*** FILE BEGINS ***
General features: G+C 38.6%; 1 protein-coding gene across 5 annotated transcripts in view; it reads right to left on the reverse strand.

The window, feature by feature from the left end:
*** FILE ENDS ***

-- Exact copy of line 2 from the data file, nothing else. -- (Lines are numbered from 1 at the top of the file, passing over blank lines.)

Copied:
The window, feature by feature from the left end: